Are rating agencies shooting markets in the foot?

Some questions about questionable sovereign risk ratings

Take a look at this chart listing the credit ratings by the main ratings agencies, including Standard & Poor's latest downgrade of the US to AA+ from AAA. Is S&P really saying that the US is a bigger sovereign risk than, say, the UK, and about the same as Belgium, where there is no government at all? (Incredibly, unlike the US, S&P does not have Belgium on their "observation" list, but as a safe AA+.)

Quite a few countries still have AAA ratings, most of them OECD countries. But surely an attack on the US rating will rock confidence in the entire OECD hemisphere, given the real economic links and policy mindsets of these countries, right? Triple As in places like France and Germany suddenly look questionable by S&P standards.

Not surprisingly, S&P methods used in the US downgrade have been widely attacked, even dismissed, by a strong arsenal of US intelligentsia and economic intellects. Amateurish, say some, incompetent say others (see links to some below). But if that is so, then there is no reason to think that S&P’s early AAA rating was competent either. Nor indeed is there reason to trust their analysis of any country. Is Ireland really junk status? Is it really worse than, say, Venezuela or Vietnam, as the linked spread sheet shows?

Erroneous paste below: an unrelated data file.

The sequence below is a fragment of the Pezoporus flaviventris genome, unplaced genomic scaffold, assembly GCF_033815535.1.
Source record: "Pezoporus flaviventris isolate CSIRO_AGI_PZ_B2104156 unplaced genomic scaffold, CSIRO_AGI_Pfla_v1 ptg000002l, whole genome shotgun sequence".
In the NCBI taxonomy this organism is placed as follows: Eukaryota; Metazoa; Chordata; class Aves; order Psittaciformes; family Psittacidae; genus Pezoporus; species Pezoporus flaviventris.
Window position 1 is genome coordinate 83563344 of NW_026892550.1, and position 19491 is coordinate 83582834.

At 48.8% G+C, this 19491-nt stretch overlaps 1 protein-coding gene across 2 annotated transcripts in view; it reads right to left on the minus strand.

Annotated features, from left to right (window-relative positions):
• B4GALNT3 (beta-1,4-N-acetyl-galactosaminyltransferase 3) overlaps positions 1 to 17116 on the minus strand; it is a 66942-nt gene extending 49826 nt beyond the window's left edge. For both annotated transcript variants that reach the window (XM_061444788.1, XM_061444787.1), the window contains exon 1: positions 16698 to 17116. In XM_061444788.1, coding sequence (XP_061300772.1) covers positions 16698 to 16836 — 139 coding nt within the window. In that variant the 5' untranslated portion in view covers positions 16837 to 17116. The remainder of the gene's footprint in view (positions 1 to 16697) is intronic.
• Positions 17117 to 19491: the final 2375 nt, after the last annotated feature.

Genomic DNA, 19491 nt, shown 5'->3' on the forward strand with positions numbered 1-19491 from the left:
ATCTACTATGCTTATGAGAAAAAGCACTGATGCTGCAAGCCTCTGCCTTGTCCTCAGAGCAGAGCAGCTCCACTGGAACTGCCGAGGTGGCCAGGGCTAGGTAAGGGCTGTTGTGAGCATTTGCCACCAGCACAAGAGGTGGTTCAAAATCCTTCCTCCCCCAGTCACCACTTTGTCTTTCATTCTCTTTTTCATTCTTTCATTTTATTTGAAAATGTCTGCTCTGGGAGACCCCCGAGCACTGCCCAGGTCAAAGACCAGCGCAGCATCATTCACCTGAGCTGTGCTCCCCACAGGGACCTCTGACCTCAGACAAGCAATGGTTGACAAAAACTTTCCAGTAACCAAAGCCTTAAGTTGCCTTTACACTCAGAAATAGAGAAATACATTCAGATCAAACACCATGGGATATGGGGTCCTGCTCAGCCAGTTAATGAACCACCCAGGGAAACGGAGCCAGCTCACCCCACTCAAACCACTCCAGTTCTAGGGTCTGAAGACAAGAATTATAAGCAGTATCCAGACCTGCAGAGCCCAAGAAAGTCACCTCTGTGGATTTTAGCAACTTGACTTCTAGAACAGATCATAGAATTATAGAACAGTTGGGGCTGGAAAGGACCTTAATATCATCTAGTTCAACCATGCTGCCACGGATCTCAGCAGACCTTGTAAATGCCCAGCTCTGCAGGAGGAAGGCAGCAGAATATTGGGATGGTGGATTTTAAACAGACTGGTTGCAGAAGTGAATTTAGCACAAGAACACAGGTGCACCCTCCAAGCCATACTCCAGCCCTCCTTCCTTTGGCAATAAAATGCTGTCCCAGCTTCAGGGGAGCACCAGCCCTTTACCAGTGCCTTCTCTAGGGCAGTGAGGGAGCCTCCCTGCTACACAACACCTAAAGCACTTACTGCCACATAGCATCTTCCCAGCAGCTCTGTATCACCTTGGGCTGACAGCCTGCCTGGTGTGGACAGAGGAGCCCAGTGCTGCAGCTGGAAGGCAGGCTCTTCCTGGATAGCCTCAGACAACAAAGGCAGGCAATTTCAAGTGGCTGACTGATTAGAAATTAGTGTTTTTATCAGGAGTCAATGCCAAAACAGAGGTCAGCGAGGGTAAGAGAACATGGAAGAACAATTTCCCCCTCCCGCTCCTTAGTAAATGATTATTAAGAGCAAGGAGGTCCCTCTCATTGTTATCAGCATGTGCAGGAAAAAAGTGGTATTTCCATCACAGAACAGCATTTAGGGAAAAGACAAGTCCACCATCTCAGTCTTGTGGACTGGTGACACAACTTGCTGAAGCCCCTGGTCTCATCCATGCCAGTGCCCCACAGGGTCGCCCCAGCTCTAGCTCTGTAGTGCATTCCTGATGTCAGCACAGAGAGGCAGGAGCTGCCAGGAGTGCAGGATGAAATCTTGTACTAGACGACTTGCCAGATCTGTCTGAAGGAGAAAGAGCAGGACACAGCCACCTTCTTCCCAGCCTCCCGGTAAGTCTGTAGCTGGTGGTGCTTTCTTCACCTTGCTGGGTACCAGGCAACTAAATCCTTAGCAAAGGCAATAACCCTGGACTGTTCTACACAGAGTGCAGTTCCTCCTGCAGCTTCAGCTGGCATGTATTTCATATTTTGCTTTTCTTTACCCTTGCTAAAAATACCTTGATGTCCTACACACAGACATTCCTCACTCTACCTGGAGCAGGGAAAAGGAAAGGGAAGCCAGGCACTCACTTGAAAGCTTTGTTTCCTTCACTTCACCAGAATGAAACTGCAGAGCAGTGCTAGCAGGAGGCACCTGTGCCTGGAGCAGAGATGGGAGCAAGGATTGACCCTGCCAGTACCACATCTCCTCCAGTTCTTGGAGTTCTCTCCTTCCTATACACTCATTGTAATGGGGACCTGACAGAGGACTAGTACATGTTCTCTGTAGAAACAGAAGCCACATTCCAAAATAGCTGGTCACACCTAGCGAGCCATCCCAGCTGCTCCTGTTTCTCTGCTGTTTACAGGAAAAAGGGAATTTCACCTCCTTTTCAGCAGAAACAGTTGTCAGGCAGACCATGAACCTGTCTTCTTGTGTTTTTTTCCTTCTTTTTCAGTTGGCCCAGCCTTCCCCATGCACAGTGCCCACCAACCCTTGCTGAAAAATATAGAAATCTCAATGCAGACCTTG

My guess is the ratings methods are unevenly applied and highly judgemental. And that some countries (the US in particular right now) come under much more scrutiny than some others. I also wonder if the S&P rating is politically charged, part of a blinkered “business as usual” lobby that is obsessed by public spending cuts, and opposes tax increases on corporations and the rich.

But remember, governments in the West spent 2008-09 using public money to bail out banks, stimulate demand and fight against joblessness. Now, by forcing governments against a wall of more public spending cuts without tax increases, financial markets think they will get the upper hand. However, a weaker government sector also means much weaker aggregate demand ahead (lower public investment and government consumption, more job shedding, etc), which in turn will hurt credit markets down the road. In the end, nobody wins, and everyone loses from S&P’s downgrade. Including even S&P.

©RJ Doyle/Real, August 2011

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